It doesn’t matter what happens as we age; everyone still enjoys a good meal. And whether your parents live at home or have moved to an independent living community, food safety is an essential aspect of a senior’s life.
If your loved one lives in a senior living community, the food service team should work tirelessly to provide meals that are not only delicious but also safe. They ensure the food is cooked properly, the kitchen is clean, and the ingredients are fresh. However, at home, it’s important to know what you can do to practice food safety.
Knowing how to handle food safely is essential to avoid food poisoning or other foodborne illnesses, including what foods to avoid and how to prepare meals.
What Is Food Safety?
Food safety refers to the measures taken to ensure food is safe for consumption. These measures include handling, storing, and cooking food in a way that prevents the growth of harmful bacteria, viruses, or other microorganisms that can cause foodborne illnesses.
There are 4 basic steps to keeping food safe:
Why Is Food Safety Important for Seniors?
Most people recover from food poisoning without issue. But our immune systems weaken as we age, making us more susceptible to illnesses. Seniors also tend to have chronic conditions, such as diabetes and kidney disease, which can make fighting infections more difficult.
Additionally, seniors may have difficulty recovering from illnesses, so it’s better to prevent your loved one from getting sick in the first place.
Clean: Wash Your Hands & Surfaces
The first step to food safety is to keep everything clean, no matter whether you’re the one cooking or eating. This means washing your hands often, along with all surfaces that come into contact with food, including countertops, cutting boards, and utensils.
You should wash your hands with warm, soapy water for at least 20 seconds before and after handling food. Funny enough, this happens to be the same time it takes to hum Happy Birthday twice. You should wash surfaces with hot, soapy water and rinse fruits and vegetables before cooking or eating.
Separate: Don’t Cross-Contaminate
Cross-contamination can occur when bacteria from one food item are transferred to another. You can prevent this from happening by putting raw food in individual plastic bags while you’re shopping. Also, keep your food separate in your fridge.
You should use separate cutting boards for cutting fresh produce and raw meats. Make sure you aren’t using the same utensils to handle both cooked and raw foods. Use hot, soapy water to clean any surfaces that touch raw meat, poultry, seafood, eggs, or flour.
Cook: Use a Cooking Chart
You must cook food thoroughly to remove any trace of harmful germs. A food thermometer is a great way to ensure your meals are cooked to the proper temperature. Simply place the thermometer into the thickest part of the food to check the internal temperature.
If no one is going to eat the food immediately, keep it warm. Germs can grow rapidly on foods between 40–140o F. Also, let food sit for a few minutes after you’re done microwaving it. This allows the food to continue cooking while the colder areas absorb the heat from the hotter ones.
Chill: Refrigerate Promptly & Properly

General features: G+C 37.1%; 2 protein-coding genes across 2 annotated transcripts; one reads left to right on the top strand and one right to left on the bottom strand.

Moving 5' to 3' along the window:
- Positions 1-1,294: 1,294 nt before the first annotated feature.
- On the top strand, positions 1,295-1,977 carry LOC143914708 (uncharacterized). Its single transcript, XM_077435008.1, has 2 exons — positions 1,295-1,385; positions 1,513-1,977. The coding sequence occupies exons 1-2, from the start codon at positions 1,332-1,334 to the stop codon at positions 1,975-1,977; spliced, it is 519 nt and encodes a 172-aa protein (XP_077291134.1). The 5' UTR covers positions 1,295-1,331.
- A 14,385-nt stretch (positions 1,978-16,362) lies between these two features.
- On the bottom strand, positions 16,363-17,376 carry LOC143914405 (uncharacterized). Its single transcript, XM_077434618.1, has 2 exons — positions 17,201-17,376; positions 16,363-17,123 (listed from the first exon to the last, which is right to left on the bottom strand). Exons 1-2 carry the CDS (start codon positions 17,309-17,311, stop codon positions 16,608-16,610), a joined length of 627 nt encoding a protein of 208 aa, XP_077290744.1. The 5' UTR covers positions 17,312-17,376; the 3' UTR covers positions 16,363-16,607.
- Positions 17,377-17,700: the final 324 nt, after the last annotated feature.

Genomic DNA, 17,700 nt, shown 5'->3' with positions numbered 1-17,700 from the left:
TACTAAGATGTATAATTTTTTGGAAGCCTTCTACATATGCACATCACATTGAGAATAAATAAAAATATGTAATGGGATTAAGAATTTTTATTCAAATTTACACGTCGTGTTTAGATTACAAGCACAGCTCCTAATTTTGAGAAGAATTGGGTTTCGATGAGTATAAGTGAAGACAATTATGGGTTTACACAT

After cooking, you should refrigerate perishable food within 2 hours to prevent bacteria from growing. You should set your refrigerator temperature at 40°F or below and your freezer at 0°F or below. You should also discard any food that’s been left out for more than 2 hours.
You can’t store food forever, so make sure you know the safe storage time of anything you put in the fridge or freezer.
Foods to Avoid & Their Alternatives
There are certain foods that seniors should avoid or consume in moderation since they can have a higher risk of contamination. This higher risk may be due to how they’re produced or stored.
Some foods for seniors to avoid include:
- Raw or undercooked meat and poultry: Ensure that meat and poultry are cooked thoroughly before consumption.
- Raw or undercooked eggs: Avoid consuming raw or undercooked eggs. This includes dishes that contain raw eggs, such as Caesar salad dressing or homemade mayonnaise. Pasteurized eggs, however, are considered lower risk.
- Raw or undercooked fish and shellfish: Seniors should avoid raw fish and shellfish, especially if they have weakened immune systems. Canned seafood is a lower risk, as is seafood cooked to 145o F.
- Unpasteurized dairy products: Raw milk and cheese can contain harmful bacteria that can cause food poisoning. Ensure any dairy is pasteurized, and avoid unpasteurized soft cheese made from raw milk, such as feta, brie, or queso fresco.
- Hot dogs and deli meats: Bacteria that may cause severe illness can grow on meat stored in the fridge. Ensure hot dogs, luncheon meats, and deli meats are steaming hot and reheated to 165o F.
Shopping for Food
When shopping for food, there are several things that you should keep in mind to ensure you’re purchasing safe and healthy food. These include:
- Check expiration dates: Ensure the food you’re buying is not expired.
- Look for the USDA or FDA label: These labels indicate the food has been inspected and should be safe for consumption.
- Check the packaging: Make sure the packaging is intact and there are no signs of damage or tampering.
Enjoy Safe & Delicious Meals
A good meal can revitalize your body and soul, and food safety is essential for seniors to maintain their health and well-being. Silver Comet Village prepares meals with nutritional needs, safety, and sophisticated taste in mind.